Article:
Tag Archives: flowers

Handmade Resin Bangles Embedded with Flowers and Bark

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Hand-made in Coos Bay, Oregon, these resin bangles are infused with plants, leaves, flowers, shells, and strips of bark. Much of what you see here is available through Faerie and dozens of additional pieces are available through Etsy. (via Crafty Allegieance)

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Elkebana: Symmetrical Flower Wall Trophies Inspired by Japanese ‘Ikebana’ Flower Arrangements

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If you enjoy the aesthetic appeal of animal antlers but hate the idea of taxidermy, Elkebana might be just the thing for your cabin walls. The wall-mounted system relies on symmetrical sets of flowers or tree branches and gets its name from ikebana, the Japanese art of flower arrangement. You can see more over on their website. (via Colossal Submissions)

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Delicate Vessels Sculpted with Pressed Flowers by Ignacio Canales Aracil

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Spanish artist Ignacio Canales Aracil creates vessels reminiscent of upside-down baskets using nothing but pressed flowers. The art of flower pressing dates back thousands of years; pressed flowers were reportedly discovered in a 3,000-year-old coffin of Tutankhamun’s mother in Egypt, and both Greek and Roman botanists were known to preserve plants using techniques that continue today. But Aracil’s method is a bit different, relying on large cone-shaped molds into which carefully woven patches of hand-picked flower stems are placed. The pieces dry for up to a month without the aid of adhesives and are sprayed with a light varnish to protect the sculpture from moisture. The final pieces, which could be crushed with even the slightest weight, are rigid enough to stand without support.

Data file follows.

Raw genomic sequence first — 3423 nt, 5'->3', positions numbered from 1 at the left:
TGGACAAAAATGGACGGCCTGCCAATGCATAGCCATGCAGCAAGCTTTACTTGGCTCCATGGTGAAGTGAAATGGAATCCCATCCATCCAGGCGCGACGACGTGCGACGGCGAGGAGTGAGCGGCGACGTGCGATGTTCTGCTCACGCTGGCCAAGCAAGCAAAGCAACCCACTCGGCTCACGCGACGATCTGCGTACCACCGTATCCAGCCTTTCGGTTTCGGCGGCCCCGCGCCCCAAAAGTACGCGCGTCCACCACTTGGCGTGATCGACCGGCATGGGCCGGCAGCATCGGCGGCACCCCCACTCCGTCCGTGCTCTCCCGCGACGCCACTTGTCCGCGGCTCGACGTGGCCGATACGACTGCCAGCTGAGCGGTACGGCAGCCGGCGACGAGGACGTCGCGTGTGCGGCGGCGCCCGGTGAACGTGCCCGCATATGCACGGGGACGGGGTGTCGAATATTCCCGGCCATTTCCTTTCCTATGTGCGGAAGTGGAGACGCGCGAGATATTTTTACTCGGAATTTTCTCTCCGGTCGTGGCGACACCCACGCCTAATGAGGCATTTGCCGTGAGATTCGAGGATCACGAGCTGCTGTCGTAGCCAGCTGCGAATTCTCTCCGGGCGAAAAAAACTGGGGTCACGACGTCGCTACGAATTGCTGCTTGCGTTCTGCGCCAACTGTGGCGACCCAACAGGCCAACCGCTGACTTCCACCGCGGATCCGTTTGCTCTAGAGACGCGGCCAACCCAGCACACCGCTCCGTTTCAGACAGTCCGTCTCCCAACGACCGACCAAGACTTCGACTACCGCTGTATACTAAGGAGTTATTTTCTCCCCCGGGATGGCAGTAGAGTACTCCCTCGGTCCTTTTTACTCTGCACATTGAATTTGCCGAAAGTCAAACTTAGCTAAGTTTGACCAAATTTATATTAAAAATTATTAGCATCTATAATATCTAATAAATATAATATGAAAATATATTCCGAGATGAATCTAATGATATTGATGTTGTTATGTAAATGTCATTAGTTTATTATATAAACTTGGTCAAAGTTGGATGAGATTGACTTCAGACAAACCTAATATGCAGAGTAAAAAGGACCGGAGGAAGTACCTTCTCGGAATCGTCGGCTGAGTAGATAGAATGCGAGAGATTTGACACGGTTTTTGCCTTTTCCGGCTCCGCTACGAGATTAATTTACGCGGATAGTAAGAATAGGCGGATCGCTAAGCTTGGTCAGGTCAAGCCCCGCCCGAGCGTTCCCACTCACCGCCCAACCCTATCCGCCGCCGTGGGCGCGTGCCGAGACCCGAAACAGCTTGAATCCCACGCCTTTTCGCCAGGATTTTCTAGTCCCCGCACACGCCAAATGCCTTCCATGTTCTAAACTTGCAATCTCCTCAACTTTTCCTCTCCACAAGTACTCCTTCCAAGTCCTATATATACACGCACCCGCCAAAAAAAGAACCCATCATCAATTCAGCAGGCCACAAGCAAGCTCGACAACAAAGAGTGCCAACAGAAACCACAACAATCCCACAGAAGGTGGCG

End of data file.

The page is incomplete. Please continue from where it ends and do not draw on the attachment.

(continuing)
Aracil currently has work as part of a group show at Lucia Mendoza gallery in Madrid through the end of February, and you can see much more over on his website.

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Iced Flowers: Exotic Floral Bouquets Locked in Blocks of Ice by Makoto Azuma

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The self-described botanic artist Makoto Azuma is trying to change the way we look at flowers. He’s used water and the stratosphere as backdrops for his exotic flower arrangements but now he’s experimenting with ice. In his latest exhibition “Iced Flowers,” Azuma locks floral bouquets in large blocks of ice and displays them like pillars. Placed in an inorganic chamber, the “flowers will show unique expressions that they do not display in everyday life,” says Azuma. The installation, held last week in Japan, was temporary by nature but the artist made sure to preserve the images. (syndicated from Spoon & Tamago)

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Flowerworks: Flowers Arranged and Photographed to Look Like Fireworks by Sarah Illenberger